36. Catherine says:

    Thank you for sharing this beautiful reflection on the eve of Advent. We all need the reminder to say “NO” to what we’ve already said “YES” to! May you and your family have a blessed Advent!
    Catherine recently posted..My 28th Birthday

  37. Katherine says:

    I have long loved and desired this idea. Unfortunately I haven’t figured out how to impliment it yet with so many little ones. I mean, I have tried setting up a schedule of prayer to pepper our day with more prayer, but when the 3 year old needs help or I get screamed at that the 20 month old is playing in the toilet again, my “schedule” is not mine anymore. My oldest, who will be 7 in January, has surprised me with just how helpful she is, but she is still young and can only do so much.

    I will try to think again in the new year how to try it again as I am almost 35 weeks pregnant now and have only a few brain cells to rub together at the moment, but I do love your reflection… it is a reality I still hope to reach someday. I just think it is really hard to do with little ones who not only can’t stick to mom’s schedule but keep mom from sticking to her schedule too.
    Katherine recently posted..Cecilia’s First Reconciliation

    • adrienne says:

      May God richly bless you and your growing family.

      Here is the article on Forming Good Habits that I spoke about from the Classical Liberal Arts Academy. I hope you find it helpful. They have another on How to Create a Schedule on their front page web site. Basically, it’s Your Will versus God’s Will.

      http://www.classicalliberalarts.com/library/goodhabits.htm

      Truly, that quiet and discipline we all crave evolves not from imposing a schedule of quiet and discipline on yourself or family, but it comes from simply living that quiet and discipline–step by agonizing step, if necessary. And not stressing out that we are stressed by our daily tasks that never seen to end. They don’t. That is why we are fully human. The chores, the mess–that is just what we do. God wants nothing more than for you to gracefully deal with whatever is in front of you.

  38. Katie says:

    One very holy Catholic professor once said in class:

    “At the end of the day, work can wait, because life goes on. But one thing we have to do is pray, because life ends.”

  39. adrienne says:

    What you are looking for is the classical education experience, as practiced by the folks at Classical Liberal Arts Academy. They are based in North Carolina but teach online to the world, the most orthodox of classical education principles, plus family helps to order your home monastically, especially with all doing the LOTH. They have many family helps for that.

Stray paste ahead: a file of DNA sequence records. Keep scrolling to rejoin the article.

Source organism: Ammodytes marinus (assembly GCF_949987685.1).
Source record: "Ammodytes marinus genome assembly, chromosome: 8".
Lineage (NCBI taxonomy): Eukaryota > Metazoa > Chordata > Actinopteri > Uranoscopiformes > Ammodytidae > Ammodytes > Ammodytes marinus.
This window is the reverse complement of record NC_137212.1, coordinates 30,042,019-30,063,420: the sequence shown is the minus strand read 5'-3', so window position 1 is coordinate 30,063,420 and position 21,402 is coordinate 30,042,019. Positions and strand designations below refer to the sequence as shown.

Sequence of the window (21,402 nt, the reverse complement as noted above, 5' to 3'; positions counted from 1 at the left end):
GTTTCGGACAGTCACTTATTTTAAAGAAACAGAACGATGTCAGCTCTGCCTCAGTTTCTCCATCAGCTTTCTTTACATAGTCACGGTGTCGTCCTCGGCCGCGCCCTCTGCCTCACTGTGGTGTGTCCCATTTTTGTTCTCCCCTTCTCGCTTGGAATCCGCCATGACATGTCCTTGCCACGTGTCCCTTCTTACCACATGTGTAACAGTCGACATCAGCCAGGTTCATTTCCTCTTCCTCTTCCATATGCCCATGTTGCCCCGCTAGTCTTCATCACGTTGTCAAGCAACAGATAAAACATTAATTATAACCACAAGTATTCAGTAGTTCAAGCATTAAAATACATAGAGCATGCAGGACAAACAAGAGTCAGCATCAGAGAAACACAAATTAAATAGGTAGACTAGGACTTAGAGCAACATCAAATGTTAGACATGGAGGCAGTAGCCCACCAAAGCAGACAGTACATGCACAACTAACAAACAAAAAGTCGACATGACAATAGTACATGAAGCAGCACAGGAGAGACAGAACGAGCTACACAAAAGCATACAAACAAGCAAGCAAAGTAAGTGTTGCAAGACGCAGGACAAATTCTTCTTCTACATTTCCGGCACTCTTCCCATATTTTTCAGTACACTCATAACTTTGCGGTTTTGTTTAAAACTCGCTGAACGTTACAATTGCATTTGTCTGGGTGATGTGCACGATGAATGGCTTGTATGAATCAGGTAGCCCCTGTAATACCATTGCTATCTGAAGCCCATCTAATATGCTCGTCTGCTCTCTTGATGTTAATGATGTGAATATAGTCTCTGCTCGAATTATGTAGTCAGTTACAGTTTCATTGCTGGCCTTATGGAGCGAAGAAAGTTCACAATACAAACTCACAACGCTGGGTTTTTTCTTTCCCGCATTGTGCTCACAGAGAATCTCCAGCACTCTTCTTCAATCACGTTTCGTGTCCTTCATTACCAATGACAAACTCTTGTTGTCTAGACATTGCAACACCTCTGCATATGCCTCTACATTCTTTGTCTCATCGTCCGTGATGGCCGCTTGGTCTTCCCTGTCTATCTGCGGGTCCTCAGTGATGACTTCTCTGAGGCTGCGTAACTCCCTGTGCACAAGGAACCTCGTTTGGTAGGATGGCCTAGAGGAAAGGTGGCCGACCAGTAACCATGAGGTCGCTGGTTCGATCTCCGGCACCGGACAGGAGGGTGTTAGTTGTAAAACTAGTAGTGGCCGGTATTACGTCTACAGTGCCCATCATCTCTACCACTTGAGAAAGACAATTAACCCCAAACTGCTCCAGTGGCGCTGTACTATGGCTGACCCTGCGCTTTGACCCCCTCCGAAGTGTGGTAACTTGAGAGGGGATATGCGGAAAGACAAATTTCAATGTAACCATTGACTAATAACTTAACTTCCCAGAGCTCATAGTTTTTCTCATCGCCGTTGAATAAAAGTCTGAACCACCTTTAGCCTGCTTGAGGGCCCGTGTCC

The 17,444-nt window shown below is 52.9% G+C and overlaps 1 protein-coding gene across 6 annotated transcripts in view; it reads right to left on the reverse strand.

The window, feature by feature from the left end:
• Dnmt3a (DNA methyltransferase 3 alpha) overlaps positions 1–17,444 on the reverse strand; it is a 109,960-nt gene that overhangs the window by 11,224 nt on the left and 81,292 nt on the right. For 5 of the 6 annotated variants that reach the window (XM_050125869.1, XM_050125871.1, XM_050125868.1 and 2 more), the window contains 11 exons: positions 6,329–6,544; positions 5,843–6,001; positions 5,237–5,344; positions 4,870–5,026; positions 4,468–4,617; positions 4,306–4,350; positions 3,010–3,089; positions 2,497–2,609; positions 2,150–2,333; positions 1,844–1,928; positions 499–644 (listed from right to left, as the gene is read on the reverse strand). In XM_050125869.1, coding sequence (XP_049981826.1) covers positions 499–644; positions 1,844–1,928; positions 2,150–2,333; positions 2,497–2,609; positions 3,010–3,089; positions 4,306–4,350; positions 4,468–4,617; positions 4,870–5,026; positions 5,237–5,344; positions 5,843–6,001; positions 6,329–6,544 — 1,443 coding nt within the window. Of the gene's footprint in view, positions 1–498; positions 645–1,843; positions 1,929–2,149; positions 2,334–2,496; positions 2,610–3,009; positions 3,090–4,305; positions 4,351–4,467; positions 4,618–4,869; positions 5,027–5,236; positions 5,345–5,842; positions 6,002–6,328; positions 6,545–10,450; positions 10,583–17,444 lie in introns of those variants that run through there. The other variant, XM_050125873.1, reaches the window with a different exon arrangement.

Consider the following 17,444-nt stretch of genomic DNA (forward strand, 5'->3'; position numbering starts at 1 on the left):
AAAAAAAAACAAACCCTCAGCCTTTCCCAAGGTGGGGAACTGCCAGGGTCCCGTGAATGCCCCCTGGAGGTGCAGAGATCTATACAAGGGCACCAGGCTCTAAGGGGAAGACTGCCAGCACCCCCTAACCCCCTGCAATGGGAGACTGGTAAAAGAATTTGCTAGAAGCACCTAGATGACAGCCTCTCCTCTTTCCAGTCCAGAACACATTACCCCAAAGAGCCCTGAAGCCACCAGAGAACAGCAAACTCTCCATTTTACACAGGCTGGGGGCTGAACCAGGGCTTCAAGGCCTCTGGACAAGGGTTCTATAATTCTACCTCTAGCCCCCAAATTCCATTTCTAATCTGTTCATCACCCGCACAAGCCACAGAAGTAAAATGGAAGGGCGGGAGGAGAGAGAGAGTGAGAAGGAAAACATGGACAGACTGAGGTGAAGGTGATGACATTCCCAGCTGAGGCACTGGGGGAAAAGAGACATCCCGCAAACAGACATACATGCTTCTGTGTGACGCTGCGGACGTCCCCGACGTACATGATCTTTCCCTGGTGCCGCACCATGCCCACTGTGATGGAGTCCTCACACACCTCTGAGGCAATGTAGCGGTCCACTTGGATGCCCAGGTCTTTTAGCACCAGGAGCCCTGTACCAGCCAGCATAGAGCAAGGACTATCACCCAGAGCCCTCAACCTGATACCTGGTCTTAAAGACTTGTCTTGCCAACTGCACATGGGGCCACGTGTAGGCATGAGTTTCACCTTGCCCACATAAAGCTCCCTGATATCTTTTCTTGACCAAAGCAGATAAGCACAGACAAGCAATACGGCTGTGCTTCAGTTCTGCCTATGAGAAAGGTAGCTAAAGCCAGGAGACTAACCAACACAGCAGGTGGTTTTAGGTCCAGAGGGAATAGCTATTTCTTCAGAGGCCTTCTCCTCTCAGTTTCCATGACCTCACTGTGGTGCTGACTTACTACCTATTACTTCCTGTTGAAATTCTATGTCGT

William Michael, the headmaster, has a brilliant article there about Forming Good Habits. It completely nails the moral foundation for personal and family chaos.

    http://www.classicalliberalarts.com

  40. Jeannine says:

    This is a wonderful post, and it hits on something I have been pondering a lot lately. While I am not interested in withdrawing my family from the world, I would like them to have that internal sense of order that is gained from living a life that is ordered externally…but the notion that the ordering falls to me — gah! I just feel so inadequate to the task!

    Been reading books (fiction and nonfiction) on cloistered life, and have been trying to create a new rule according to Holly Pierlot’s Mother’s Rule of Life, but I am just so…me. Pray?
    Jeannine recently posted..Revisiting the Rule

  41. Adrian G says:

    I really liked this as the links in the post gave me food for thought. Saying no to protect what you’ve said yes to is a great angle. We all need tools in our toolbox like that.
    Thanks for posting and thanks for all the inspiration and good humour!
    Adrian G recently posted..Staring at your tail

  42. Angela says:

    Thanks for sharing your journey. Living life according to our standards is hard when society is pushing you to do/be more. Reflection, prayer and being still are lost in the hurry up and go of our day to day.

  43. adrienne says:

    To those who feel “inadequate to the task” – didn’t Peter the apostle say the same thing? But I am just a poor fisherman!

    You have joyfully been called to this domestic monastery.

    Plus – as Christians we have been called OUT of the world, as Jesus said. The “real world” is not out there in the culture. We have to find it inside and amongst family, and the home is an ark for that covenant with God. Like our parish during Mass.